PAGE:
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Notice of Final Determination Revising the List of Products Requiring Federal Contractor Certification as to Forced or Indentured Child Labor Pursuant to Executive Order 13126

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Information about this document as published in the Federal Register.

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AGENCY:

Bureau of International Labor Affairs, Labor.

ACTION:

Notice of Final Determination.

SUMMARY:

This final determination revises the list required by Executive Order No. 13126 (“Prohibition of Acquisition of Products Produced by Forced or Indentured Child Labor”), in accordance with the “Procedural Guidelines for the Maintenance of the List of Products Requiring Federal Contractor Certification as to Forced or Indentured Child Labor.” This notice adds a product, hand-woven textiles from Ethiopia, to the list that the Departments of Labor, State and Homeland Security believe might have been mined, produced, or manufactured by forced or indentured child labor. This notice also removes charcoal from Brazil from the list, as the Departments of Labor, State and Homeland Security have a reasonable basis to believe that the use of forced or indentured child labor has been significantly reduced. Under a final rule of the Federal Acquisition Regulatory Councils, published January 18, 2001, which also implements Executive Order No. 13126, federal contractors who supply products on this list are required to certify, among other things, that they have made a good faith effort to determine whether forced or indentured child labor was used to produce the item.

DATES:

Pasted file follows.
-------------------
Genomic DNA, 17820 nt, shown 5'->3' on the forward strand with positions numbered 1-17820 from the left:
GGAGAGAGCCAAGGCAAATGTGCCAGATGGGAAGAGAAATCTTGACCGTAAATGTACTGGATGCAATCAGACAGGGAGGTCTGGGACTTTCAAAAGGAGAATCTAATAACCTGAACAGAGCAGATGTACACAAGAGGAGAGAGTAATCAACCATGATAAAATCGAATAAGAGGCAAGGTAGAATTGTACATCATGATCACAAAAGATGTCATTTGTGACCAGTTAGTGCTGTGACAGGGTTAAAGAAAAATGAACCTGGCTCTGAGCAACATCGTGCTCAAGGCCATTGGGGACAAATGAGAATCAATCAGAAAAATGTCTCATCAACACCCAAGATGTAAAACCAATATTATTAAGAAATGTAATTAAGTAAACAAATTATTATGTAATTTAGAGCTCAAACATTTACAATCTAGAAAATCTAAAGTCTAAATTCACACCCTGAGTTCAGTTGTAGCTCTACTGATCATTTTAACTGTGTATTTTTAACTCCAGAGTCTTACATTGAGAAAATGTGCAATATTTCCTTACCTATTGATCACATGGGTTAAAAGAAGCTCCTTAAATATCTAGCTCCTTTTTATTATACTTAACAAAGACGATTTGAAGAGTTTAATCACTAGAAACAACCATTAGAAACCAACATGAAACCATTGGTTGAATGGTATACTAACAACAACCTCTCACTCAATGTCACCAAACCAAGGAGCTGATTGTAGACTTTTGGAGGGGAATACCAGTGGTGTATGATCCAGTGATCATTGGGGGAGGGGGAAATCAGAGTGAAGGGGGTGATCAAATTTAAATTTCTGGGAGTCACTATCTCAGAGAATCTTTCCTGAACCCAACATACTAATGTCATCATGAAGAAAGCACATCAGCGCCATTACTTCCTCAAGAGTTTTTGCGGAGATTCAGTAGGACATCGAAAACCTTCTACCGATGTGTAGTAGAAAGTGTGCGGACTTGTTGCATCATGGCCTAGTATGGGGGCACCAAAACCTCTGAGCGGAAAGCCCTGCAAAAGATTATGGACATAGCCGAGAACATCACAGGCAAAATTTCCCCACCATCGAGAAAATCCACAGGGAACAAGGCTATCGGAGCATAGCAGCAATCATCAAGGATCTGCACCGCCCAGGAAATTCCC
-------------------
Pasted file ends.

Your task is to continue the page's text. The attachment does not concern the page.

This document is effective immediately upon publication of this notice.

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SUPPLEMENTARY INFORMATION:

I. Background

Executive Order No. 13126 (EO 13126), which was published in the Federal Register on June 16, 1999 (64 FR 32383), declared that it was “the policy of the United States Government * * * that the executive agencies shall take appropriate actions to enforce the laws prohibiting the manufacture or importation of good, wares, articles, and merchandise mined, produced or manufactured wholly or in part by forced or indentured child labor.” Pursuant to EO 13126, and following public notice and comment, the Department of Labor published in the January 18, 2001 Federal Register, a list of products (the “EO List”), identified by their country of origin, that the Department, in consultation and cooperation with the Departments of State and Treasury [relevant responsibilities now within the Department of Homeland Security], had a reasonable basis to believe might have been mined, produced or manufactured with forced or indentured child labor (66 FR 5353).

Pursuant to Section 3 of EO 13126, the Federal Acquisition Regulatory Councils published a final rule in the Federal Register on January 18, 2001, providing, amongst other requirements, that federal contractors who supply products that appear on the EO List published by the Department of Labor must certify to the contracting officer that the contractor, or, in the case of an incorporated contractor, a responsible official of the contractor, has made a good faith effort to determine whether forced or indentured child labor was used to mine, produce or manufacture any product furnished under the contract and that, on the basis of those efforts, the contractor is unaware of any such use of child labor. See 48 CFR Subpart 22.15.

The Department also published on January 18, 2001, “Procedural Guidelines for Maintenance of the List of Products Requiring Federal Contractor Certification as to Forced or Indentured Child Labor” (Procedural Guidelines), which provide for maintaining, reviewing, and, as appropriate, revising the EO List (66 FR 5351). The Procedural Guidelines provide that the List may be revised through consideration of submissions by individuals and on the Department's Start Printed Page 31366own initiative. In either event, when proposing to revise the List, the Department of Labor must publish in the Federal Register a notice of initial determination, which includes any proposed alteration to the List. The Department will consider all public comments prior to the publication of a final determination of a revised list, which is made in consultation and cooperation with the Departments of State and Homeland Security.